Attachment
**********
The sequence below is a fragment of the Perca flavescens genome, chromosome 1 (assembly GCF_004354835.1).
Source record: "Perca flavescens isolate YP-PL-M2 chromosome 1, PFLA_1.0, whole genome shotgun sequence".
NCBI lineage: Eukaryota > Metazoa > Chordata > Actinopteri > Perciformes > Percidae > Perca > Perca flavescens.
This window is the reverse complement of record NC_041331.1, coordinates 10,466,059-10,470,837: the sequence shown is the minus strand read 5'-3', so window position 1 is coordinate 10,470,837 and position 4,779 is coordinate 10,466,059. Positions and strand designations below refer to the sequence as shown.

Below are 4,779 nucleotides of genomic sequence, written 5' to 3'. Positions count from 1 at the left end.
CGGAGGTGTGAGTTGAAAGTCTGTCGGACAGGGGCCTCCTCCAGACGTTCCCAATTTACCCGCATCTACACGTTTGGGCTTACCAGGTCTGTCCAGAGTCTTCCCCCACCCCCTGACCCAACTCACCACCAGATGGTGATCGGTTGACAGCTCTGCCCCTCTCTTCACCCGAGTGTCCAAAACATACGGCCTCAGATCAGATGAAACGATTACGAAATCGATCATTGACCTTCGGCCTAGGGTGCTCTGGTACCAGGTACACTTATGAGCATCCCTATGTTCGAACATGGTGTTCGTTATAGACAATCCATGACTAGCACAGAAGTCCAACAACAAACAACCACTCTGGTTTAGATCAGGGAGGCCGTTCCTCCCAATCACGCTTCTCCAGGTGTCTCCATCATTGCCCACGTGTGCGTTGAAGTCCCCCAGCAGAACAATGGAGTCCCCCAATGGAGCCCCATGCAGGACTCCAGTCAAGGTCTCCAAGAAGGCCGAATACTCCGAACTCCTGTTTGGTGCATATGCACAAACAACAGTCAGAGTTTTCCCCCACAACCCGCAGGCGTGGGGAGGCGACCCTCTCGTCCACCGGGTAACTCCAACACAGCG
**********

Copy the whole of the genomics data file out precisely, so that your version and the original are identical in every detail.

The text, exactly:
The sequence below is a fragment of the Perca flavescens genome, chromosome 1 (assembly GCF_004354835.1).
Source record: "Perca flavescens isolate YP-PL-M2 chromosome 1, PFLA_1.0, whole genome shotgun sequence".
NCBI lineage: Eukaryota > Metazoa > Chordata > Actinopteri > Perciformes > Percidae > Perca > Perca flavescens.
This window is the reverse complement of record NC_041331.1, coordinates 10,466,059-10,470,837: the sequence shown is the minus strand read 5'-3', so window position 1 is coordinate 10,470,837 and position 4,779 is coordinate 10,466,059. Positions and strand designations below refer to the sequence as shown.

Below are 4,779 nucleotides of genomic sequence, written 5' to 3'. Positions count from 1 at the left end.
CGGAGGTGTGAGTTGAAAGTCTGTCGGACAGGGGCCTCCTCCAGACGTTCCCAATTTACCCGCATCTACACGTTTGGGCTTACCAGGTCTGTCCAGAGTCTTCCCCCACCCCCTGACCCAACTCACCACCAGATGGTGATCGGTTGACAGCTCTGCCCCTCTCTTCACCCGAGTGTCCAAAACATACGGCCTCAGATCAGATGAAACGATTACGAAATCGATCATTGACCTTCGGCCTAGGGTGCTCTGGTACCAGGTACACTTATGAGCATCCCTATGTTCGAACATGGTGTTCGTTATAGACAATCCATGACTAGCACAGAAGTCCAACAACAAACAACCACTCTGGTTTAGATCAGGGAGGCCGTTCCTCCCAATCACGCTTCTCCAGGTGTCTCCATCATTGCCCACGTGTGCGTTGAAGTCCCCCAGCAGAACAATGGAGTCCCCCAATGGAGCCCCATGCAGGACTCCAGTCAAGGTCTCCAAGAAGGCCGAATACTCCGAACTCCTGTTTGGTGCATATGCACAAACAACAGTCAGAGTTTTCCCCCACAACCCGCAGGCGTGGGGAGGCGACCCTCTCGTCCACCGGGTAACTCCAACACAGCG